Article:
Brian Russsell
#Creative Short Story#Fiction

I walked each night. The music hall on campus made picking a destination easy. You always loved music. I assumed you did, anyway. You always loved those places you could practice. The ones with soundproof walls and doors. The ones you could make mistakes in.

Any hardships you leaned on me for. The classes and the study sessions, the food, the cleaning, the organizing. At the far end of the days, I set up all the times just so we could be in the piano rooms. The ones without mistakes. You’d dart past the doors so fast, so no one could see you; not even if a minuscule peep faded through the doors. I met you each night on the steps outside the building. You’d emerge from darkness, and I always waited under the street lamps.

I could hear the grand in the hall down the way. The one without mistakes in mastery, not in the safety of soundproof glass. Sometimes I played on that piano, besides the ones in the practice rooms. I had to have a special day for that to happen. A day with a win. Most nights didn’t have one.

You’d come home with me after practice. You’d get bored eventually. There is only so much dauntless singing one can do before the courageous high of getting there falls away. There you’re just a soul in a white walled cage with a scratchy voice and confidence only gained in satisfaction. We’d go back to the apartment, to the dark room, to shadows.

By the time of February, I had scarcely went to practice at the music hall. I did not continue my efforts of mastery on the grand, nor did your courage last very long in the practice rooms. You’d play the keys for a few minutes and tell me, “what’s the point?”

I had been in the dining hall one night, rather than the music halls. Sitting in shadow. Rain pelted the window.

“Oh, do you need a seat?” She saw I was drawing at a seat in the dark. Above hers, a light.

“I’m just doodling.” I said. “Enjoying the rain.”

She gestured to the chair on the other side of the table. We sat down with her.

“So you two live around here?”

I must have misheard.

“Yes. I live in the apartments. I used to live in the dorms the dining hall is built into.”

“And you?”

She gestured to me a second time. Not hallucinating.

My voice took on a dark sorrow. “I live here.” And I patted my head.

“And here.” I patted my thigh.


“I see. You’re really riddled with it then, huh?”

The light above her seat stayed firm, but I swore as more people finished their meals around us, they faded out of the dining hall and shadow made space for nothing else. I wouldn’t let myself ruin this. I began to tell her of my proficiency.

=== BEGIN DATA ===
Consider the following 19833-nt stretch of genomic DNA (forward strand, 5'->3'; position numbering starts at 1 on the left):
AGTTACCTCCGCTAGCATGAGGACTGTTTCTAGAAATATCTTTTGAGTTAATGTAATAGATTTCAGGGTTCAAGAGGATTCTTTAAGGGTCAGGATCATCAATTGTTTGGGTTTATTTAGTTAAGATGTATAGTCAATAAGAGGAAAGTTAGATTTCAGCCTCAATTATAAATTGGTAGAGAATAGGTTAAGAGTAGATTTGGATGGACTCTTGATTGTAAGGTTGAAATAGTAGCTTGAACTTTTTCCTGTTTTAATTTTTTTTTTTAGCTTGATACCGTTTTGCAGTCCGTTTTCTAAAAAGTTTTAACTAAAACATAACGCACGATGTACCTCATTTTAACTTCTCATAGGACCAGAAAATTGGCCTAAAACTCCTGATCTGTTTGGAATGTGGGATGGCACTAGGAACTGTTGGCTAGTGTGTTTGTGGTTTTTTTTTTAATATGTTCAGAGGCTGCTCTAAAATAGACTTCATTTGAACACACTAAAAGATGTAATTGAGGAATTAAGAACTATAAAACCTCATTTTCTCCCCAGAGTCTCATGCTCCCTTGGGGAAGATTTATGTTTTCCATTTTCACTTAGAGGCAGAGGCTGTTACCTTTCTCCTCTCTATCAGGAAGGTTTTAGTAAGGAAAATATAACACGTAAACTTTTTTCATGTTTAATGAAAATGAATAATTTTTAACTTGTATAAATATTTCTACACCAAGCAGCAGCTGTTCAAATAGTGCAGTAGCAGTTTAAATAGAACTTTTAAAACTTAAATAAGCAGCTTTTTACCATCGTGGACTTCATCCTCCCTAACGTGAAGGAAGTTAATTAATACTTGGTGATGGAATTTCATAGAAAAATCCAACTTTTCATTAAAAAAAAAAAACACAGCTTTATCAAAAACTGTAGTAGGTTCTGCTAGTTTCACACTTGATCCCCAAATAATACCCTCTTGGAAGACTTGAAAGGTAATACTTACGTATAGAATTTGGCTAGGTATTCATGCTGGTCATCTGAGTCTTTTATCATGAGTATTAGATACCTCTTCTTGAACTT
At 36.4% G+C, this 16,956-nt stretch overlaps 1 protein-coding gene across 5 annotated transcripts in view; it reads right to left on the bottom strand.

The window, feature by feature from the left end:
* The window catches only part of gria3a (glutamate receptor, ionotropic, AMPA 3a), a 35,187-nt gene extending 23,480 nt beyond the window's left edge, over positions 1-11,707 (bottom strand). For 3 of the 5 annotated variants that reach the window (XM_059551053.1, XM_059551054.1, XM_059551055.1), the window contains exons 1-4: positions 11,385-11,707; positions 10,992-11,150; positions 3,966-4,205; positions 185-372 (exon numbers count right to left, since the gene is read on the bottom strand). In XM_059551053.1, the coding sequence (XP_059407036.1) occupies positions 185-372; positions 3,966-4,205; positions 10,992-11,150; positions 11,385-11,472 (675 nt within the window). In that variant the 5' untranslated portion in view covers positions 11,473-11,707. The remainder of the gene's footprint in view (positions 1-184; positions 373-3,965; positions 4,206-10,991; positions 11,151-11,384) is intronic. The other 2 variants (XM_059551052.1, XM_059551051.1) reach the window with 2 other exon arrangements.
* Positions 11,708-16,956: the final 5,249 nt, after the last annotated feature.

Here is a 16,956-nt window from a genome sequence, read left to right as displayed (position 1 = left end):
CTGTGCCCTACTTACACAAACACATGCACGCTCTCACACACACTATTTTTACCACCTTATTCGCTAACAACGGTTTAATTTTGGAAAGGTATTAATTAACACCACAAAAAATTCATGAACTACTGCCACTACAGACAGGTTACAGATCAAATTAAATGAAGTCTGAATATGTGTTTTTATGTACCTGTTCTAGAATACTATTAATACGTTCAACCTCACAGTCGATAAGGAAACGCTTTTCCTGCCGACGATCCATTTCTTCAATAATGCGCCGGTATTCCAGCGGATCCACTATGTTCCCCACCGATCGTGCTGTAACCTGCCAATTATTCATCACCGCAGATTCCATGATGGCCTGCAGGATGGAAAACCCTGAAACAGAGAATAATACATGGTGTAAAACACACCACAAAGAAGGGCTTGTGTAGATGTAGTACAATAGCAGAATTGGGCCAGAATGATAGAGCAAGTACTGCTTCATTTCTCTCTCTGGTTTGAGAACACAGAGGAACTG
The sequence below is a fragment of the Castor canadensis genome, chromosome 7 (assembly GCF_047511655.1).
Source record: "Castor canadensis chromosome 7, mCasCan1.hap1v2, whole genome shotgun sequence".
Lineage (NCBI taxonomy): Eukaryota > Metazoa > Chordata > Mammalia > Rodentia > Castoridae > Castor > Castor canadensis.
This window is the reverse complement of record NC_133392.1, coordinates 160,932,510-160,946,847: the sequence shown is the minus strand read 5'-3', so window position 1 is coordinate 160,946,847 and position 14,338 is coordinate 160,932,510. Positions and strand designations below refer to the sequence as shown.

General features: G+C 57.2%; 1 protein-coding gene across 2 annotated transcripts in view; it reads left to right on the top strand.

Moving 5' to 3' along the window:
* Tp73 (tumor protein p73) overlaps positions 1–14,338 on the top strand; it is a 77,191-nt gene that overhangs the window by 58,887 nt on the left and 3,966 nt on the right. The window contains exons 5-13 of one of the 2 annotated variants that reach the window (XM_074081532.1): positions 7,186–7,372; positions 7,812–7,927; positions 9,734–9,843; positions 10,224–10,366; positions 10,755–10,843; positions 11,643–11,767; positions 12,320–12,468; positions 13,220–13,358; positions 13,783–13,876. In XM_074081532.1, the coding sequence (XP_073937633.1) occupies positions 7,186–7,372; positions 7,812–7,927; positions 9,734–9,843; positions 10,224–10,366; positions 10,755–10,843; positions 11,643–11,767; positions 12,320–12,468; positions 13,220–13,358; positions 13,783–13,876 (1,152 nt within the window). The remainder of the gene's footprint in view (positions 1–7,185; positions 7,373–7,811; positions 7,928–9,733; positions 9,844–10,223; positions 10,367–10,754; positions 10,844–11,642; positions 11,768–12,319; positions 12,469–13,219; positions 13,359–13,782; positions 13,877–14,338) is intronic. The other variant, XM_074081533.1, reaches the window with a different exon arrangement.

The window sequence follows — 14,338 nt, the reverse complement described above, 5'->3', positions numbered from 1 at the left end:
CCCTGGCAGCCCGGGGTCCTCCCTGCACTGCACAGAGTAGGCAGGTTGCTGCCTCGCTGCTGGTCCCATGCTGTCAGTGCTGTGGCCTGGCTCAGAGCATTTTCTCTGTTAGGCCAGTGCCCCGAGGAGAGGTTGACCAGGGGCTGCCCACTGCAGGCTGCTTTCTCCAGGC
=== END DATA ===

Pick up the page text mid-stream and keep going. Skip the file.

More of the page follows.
“I practice — well, sort of practice at the music halls.”

“And does it help?”

“Not recently.”

“You know, when its sunny and shining there are cicadas on the trees and in the grass.” She said. “I used to think their sound was the sun shining.”

“I did too, as a kid.” I remembered staring up from my swimming pool into the leaves above, the sunbeams shining through with their deafening chitters.

“I used to shuck corn cobs outside when we visited our relatives at the Cape.”

“I did that too. We had bags full.”

‘I used to… huh.” The shadow did not appear to be in a position of her liking. “We’ve really got it bad.” Her light flickered, just a bit.

I walked home from the dining hall back to the apartment to rest. But on the way out, I figured I’d visit an old place of mine that swirls in the memory in deafening waves. A small sunflower garden, where ghosts and phantoms of my past swim round and round. The two were there.

“What’s the point, we can just go sleep. We can be free for just a little while.”

I started, “do you remember this garden, with its tall stalky sunflowers in the warm weather? We tried to draw them once, do you remember? We would put cuts of them in our apartment room to liven the place. I can’t believe how far away it feels.”

“We don’t deserve to be here.”

“We can make new memories here, we just have to —“

“Shut the fuck up, Hope.” I said aloud. The light flickered out. I imagined playing on the grand in the music halls. I couldn’t sit here in this garden and feel nothing. Tears fell. My slumped shoulders pointing forward, I shuffled to my apartment. I turned off the desk lamp. And let another night pass by.

When I woke up to the blinds drawn. I got up to brush my teeth. In the mirror I saw myself then, “Today, today will be different. This month will be different.”

My reflection talked back, “You’ll never succeed, you don’t deserve to be here.”

I smiled then and let out a small laugh.


“You need me more than I need you.”

I walked out my door with a backpack and slowly Hope’s light came back on. When every night felt like a rock bottom, every morning felt like swimming to the surface. I can only choose to make choices in the right direction.

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